At a time when the world is facing an unprecedented displacement crisis, this year’s World Refugee Day on June 20 marked an important moment to honour the courage of all the women, men, and children who have been forced to flee their homes, and to reflect on how we can address their urgent and longer-term needs, while preventing future crises.
This week, UNHCR, the UN Refugee Agency, released its latest data on forced displacement in 2015. The new figures remind us of the enormous humanitarian challenges the global community is currently confronting. As of the end of 2015, 65.3 million people were forced to flee their homes, of which 21.3 million were refugees (16.1 million under UNHCR’s mandate and 5.2 million Palestinian refugees under UNRWA’s mandate), 40.8 million persons displaced within their own country, and 3.2 million asylum seekers. This represents a rise of more than 50% compared to five years ago (42.5 million in 2011), and is the largest total number of displaced people to date. With 4.9 million refugees, 6.6 million IDPs, and nearly 250,000 asylum-seekers, an estimated 11.7 million Syrians were displaced by the end of last year.
Girls and women, who are particularly vulnerable in displacement situations, represented almost half (47%) of the world’s refugees in 2015; and children (under 18) who also face high risks such as abuse, exploitation or forced military recruitment, accounted for slightly more than half (51%), a jump of 10% since 2009. Beyond immediate life-saving assistance, these refugees have longer-term needs such as meaningful employment for the adults and continued education for the children.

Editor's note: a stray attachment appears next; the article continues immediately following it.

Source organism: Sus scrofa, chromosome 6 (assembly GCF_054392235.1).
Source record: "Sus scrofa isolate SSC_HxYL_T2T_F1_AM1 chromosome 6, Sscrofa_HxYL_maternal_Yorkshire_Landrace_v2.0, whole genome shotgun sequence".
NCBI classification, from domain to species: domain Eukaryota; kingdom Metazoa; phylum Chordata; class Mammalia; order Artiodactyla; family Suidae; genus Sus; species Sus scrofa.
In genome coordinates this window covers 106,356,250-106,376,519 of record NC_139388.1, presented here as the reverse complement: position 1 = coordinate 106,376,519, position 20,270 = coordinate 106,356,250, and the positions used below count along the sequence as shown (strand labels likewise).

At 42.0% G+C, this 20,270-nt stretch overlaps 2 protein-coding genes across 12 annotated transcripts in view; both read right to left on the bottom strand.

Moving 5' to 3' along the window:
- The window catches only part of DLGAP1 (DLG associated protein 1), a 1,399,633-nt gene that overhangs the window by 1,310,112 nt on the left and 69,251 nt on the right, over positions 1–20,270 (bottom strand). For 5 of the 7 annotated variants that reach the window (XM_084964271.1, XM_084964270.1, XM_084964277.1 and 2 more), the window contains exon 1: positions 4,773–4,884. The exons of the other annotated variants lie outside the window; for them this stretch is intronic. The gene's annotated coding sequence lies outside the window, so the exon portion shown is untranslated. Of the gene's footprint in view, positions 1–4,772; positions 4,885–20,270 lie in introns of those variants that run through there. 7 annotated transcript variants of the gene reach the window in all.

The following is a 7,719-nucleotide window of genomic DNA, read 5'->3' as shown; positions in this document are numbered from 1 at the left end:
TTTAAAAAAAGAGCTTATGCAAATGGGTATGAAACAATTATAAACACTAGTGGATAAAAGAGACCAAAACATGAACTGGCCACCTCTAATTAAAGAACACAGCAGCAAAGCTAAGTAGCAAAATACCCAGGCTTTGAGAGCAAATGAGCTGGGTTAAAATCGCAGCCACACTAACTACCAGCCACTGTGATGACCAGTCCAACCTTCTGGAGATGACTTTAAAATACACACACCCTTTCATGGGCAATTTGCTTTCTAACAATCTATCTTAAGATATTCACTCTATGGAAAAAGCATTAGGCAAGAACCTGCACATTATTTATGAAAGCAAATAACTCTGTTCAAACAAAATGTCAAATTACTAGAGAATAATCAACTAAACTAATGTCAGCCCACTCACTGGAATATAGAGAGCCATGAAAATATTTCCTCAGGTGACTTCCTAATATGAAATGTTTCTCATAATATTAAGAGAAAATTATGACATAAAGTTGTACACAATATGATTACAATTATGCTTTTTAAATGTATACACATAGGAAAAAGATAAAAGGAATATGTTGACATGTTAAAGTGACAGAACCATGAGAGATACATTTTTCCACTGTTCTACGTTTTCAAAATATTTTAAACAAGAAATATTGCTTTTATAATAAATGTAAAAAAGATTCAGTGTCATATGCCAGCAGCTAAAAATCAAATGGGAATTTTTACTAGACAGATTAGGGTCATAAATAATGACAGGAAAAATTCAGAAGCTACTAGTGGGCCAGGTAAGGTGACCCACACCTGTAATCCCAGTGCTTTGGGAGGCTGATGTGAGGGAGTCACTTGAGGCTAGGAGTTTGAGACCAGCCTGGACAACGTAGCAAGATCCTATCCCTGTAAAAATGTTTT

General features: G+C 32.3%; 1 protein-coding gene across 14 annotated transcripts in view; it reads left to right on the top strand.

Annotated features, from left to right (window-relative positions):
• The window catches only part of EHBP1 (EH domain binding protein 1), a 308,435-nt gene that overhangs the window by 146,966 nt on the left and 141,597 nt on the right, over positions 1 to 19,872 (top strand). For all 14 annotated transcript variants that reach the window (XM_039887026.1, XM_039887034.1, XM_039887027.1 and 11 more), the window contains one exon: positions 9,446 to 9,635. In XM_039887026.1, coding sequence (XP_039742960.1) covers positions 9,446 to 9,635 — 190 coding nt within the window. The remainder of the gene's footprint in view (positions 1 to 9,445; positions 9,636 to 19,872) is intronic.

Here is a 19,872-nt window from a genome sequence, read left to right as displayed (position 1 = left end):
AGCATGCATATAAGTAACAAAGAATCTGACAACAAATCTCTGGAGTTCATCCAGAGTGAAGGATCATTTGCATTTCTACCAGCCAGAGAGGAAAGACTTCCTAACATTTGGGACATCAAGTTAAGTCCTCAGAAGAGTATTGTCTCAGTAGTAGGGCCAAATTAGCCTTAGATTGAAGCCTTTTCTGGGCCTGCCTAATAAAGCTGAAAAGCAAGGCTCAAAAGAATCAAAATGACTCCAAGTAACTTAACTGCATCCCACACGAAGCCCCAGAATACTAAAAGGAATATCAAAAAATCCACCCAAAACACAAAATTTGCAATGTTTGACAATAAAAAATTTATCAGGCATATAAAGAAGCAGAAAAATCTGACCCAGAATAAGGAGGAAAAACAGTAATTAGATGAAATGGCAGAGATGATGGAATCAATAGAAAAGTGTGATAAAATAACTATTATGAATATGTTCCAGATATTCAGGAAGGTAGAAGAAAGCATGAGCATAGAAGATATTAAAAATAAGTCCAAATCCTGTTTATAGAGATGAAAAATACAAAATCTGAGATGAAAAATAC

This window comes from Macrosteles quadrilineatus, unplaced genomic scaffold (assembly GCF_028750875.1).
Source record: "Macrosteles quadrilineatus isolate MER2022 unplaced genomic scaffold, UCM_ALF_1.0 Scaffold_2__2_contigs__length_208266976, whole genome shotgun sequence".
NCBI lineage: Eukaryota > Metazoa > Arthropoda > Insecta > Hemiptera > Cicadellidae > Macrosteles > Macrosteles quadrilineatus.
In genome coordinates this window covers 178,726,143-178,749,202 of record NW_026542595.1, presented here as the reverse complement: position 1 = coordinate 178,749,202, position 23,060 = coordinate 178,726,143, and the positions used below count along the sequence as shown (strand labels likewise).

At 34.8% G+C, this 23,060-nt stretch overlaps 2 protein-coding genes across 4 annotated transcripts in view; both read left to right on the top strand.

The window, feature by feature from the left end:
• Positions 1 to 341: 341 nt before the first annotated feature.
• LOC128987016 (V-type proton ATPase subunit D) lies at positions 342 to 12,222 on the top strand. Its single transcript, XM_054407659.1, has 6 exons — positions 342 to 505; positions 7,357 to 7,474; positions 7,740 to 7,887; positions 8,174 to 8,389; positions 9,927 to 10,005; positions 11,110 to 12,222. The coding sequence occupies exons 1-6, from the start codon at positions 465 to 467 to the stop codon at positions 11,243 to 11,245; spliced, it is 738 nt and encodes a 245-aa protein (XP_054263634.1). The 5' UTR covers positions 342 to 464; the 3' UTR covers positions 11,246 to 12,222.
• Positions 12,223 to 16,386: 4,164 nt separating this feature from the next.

Most of the media attention has been focused on the number of refugees who arrived in Europe and other rich countries these past two years. But, as the UNHCR data shows, developing countries, with enormous poverty and development challenges of their own and far fewer resources than Europe, hosted 86% (13.9 million) of the world’s refugees in 2015. This was the highest figure in more than two decades and a stark contrast with the 2.2 million hosted by developed nations. The least-developed countries, that have some of the highest and deepest poverty levels, and the widest funding gaps, provided asylum to 4.2 million (roughly 26% of the global total). Our interactive map provides further details about where forcibly displaced people live.
These astonishing numbers remind us of the urgency to address the immediate humanitarian needs of the millions of people who have fled their homes, but also how interlinked development and humanitarian efforts are. The top 10 refugee-hosting nations are all developing countries. Investing in long-term development of the refugees, their developing host countries, and countries at risk of producing refugees is a prerequisite to promote stability and stem future crises. Read our Financing Stability: How Humanitarian and Development Assistance Must Rise to the Challenge Report to find ONE and partners’ recommendations for investing in long-term human security.